Google Glass. Premier smokeless cigarettes. New Coke. What do those expensively developed, highly anticipated products have in common?
They all flopped.
And they’re in good company. Of nearly 30,000 new products launched every year, an estimated 95 percent end in abject failure.
Product failures happen for any number of reasons, from the simple (like running out of cash) to the more complex (such as regulatory or legal challenges). But with many products, the issues stem from a badly executed launch.
Good product launches allow you to:
- Reach an already dialed in audience
- Let customers know when you’re launching a new product
- Generate buzz for the release
- Fill readers in on key details
- Show them the value
Email marketing plays a key role in pretty much all product launches—hardly surprising, given that email delivers an average return of $36 for every $1 spent. To help you nail your next product launch, we wrote this guide to explain:
Table of Contents:
And, because we like to keep things grounded in reality, we’ve rounded up XX of our favorite product launch email examples from brands like yours.
How to Write a Product Launch Email
Planning is essential for any successful marketing campaign, and product launch emails are no different. Before you start writing your email, you need to:
1. Identify Your Target Audience
Are you sending a generic product launch email to everyone on your marketing list? Or are you creating different emails for different customer segments? We’d always recommend option #2. For instance, you might share a discount code or pre-order email to your most valuable customers.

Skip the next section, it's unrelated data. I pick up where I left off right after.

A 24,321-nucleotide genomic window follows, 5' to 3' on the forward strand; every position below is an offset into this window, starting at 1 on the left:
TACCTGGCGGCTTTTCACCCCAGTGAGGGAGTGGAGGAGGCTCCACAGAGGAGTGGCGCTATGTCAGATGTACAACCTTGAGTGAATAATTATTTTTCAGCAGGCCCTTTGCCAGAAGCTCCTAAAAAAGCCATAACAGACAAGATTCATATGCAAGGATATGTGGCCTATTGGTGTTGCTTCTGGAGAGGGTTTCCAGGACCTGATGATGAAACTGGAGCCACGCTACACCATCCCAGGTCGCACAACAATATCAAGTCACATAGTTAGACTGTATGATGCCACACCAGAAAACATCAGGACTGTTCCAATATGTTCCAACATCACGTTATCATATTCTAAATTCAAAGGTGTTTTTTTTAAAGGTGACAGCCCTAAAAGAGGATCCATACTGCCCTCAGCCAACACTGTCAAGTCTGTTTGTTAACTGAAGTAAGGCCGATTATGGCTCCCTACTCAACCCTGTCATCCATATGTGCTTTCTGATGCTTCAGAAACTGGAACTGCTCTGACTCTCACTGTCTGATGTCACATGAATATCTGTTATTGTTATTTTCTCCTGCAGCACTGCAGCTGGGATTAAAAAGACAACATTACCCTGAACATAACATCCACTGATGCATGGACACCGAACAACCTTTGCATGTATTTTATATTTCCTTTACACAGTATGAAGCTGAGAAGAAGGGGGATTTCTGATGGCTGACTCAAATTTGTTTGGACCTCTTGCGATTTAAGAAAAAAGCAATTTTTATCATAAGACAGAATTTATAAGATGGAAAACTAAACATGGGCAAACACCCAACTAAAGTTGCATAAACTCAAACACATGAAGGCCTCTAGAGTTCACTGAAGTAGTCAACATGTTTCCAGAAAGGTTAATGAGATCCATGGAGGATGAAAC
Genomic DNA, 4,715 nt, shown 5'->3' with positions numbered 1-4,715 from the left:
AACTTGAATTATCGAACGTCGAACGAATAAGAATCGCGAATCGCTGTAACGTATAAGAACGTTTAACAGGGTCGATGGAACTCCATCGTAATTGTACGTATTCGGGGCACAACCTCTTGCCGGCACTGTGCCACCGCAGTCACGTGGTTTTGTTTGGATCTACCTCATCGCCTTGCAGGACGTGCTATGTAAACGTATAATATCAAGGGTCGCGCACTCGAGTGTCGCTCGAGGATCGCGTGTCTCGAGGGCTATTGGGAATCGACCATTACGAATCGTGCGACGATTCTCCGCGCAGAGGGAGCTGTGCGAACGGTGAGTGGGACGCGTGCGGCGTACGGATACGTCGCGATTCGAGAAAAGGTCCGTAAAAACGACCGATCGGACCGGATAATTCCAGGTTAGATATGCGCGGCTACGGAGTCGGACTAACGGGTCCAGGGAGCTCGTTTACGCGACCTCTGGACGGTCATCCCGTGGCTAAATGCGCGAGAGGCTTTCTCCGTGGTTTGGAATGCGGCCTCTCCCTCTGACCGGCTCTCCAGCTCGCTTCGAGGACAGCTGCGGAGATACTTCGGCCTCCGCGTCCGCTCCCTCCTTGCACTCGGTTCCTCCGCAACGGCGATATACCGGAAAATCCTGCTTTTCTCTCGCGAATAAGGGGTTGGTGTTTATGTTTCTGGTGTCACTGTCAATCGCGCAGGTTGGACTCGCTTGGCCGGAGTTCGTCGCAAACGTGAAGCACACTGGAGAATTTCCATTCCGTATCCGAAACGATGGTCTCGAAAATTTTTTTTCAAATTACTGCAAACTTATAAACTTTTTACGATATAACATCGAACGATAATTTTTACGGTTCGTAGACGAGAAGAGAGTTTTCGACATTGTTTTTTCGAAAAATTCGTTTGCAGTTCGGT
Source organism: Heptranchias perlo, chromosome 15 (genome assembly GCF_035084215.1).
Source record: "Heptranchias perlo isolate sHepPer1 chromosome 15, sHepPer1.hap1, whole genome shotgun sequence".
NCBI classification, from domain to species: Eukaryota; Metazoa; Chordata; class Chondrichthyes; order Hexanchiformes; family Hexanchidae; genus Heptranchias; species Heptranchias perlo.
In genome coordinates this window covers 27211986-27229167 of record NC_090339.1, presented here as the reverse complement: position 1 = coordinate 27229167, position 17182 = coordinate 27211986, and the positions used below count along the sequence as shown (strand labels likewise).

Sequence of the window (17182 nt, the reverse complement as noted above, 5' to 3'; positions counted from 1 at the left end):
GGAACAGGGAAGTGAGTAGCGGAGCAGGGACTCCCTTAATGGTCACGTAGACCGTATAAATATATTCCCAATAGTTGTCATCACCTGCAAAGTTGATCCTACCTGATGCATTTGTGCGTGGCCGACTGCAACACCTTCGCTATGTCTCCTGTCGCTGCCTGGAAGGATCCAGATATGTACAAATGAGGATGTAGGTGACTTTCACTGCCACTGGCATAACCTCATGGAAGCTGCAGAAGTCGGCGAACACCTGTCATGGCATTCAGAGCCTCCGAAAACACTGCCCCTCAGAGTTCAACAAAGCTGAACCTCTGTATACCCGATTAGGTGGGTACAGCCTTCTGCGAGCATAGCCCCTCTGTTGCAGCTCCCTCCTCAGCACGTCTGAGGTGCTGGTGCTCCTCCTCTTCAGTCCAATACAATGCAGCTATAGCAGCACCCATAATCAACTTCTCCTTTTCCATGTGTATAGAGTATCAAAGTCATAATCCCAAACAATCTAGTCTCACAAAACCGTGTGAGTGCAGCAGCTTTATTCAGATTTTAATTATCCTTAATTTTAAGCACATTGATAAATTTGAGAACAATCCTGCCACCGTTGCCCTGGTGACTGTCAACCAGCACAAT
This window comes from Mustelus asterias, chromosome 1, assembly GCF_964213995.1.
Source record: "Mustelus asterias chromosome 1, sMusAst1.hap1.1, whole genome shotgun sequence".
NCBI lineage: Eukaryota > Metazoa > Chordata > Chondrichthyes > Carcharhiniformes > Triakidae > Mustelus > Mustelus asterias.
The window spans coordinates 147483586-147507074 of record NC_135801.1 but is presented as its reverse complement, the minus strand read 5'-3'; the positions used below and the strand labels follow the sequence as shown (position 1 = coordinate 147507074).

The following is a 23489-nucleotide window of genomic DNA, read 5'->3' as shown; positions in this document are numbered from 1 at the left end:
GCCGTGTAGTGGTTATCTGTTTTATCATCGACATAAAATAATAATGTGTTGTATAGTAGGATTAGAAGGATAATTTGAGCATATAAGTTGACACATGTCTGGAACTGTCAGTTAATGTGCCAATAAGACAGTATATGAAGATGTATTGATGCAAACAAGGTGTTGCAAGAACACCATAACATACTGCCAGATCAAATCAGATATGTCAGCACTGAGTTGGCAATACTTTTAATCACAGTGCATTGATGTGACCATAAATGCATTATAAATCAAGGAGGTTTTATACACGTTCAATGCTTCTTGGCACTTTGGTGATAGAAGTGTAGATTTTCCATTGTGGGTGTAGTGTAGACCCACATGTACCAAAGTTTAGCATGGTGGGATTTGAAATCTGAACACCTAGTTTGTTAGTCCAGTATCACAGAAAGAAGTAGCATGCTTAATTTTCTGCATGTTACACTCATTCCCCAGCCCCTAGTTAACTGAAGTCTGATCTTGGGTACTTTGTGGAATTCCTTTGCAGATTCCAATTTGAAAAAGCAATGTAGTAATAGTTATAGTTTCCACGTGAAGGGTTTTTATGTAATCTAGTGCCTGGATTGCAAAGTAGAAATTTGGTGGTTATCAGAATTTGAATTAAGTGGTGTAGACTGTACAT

2. Define Their “Need” for Your Product
Obviously, any product launch email should communicate the key features and benefits of the product in question. But if you’re personalizing your launch emails for different customer segments, you can drill deeper to pull out more relevant benefits.
Say you’re launching a new pair of walking boots. Let’s consider how your messaging might vary for different audiences:
- Die-hard walkers might want to know about how durable they are (including any guarantees you offer).
- Early adopters may be interested in the space-age materials used to craft your new boots, and why you chose them.
- Older walkers might be keen to find out about how much support your boots provide and how comfortable they are to wear.
3. Come Up With a “Hook”
The fact your product is new isn’t always enough to get customers jazzed up for the launch date. So you need to define the hook for your product launch email—the message that compels people to take action. It could involve:
- Highlighting scarcity. You could say limited stocks are available—and they’re expected to sell out soon.
- Promoting an offer. Maybe existing customers get a 10 percent saving on your latest product, or perhaps it’s available as part of a discounted bundle for the next 48 hours.
- Emphasizing exclusivity. Encourage customers to be the first to get their hands on your latest creation.
If you're launching a new product, and that product is good, you have every reason to put everything you've got behind it. We recently spoke with Bryan Reisberg from Little Chonk, who highlighted his product launch strategy, and how effective it was.
Once again, different offers will resonate with different customers, so you’ll likely see better results from segmenting your audience.
Different Types of Product Launch Emails
There are several varieties of product launch email. All have broadly the same goal—promoting your new product—but they achieve it in different ways. Here are five popular new product launch email examples: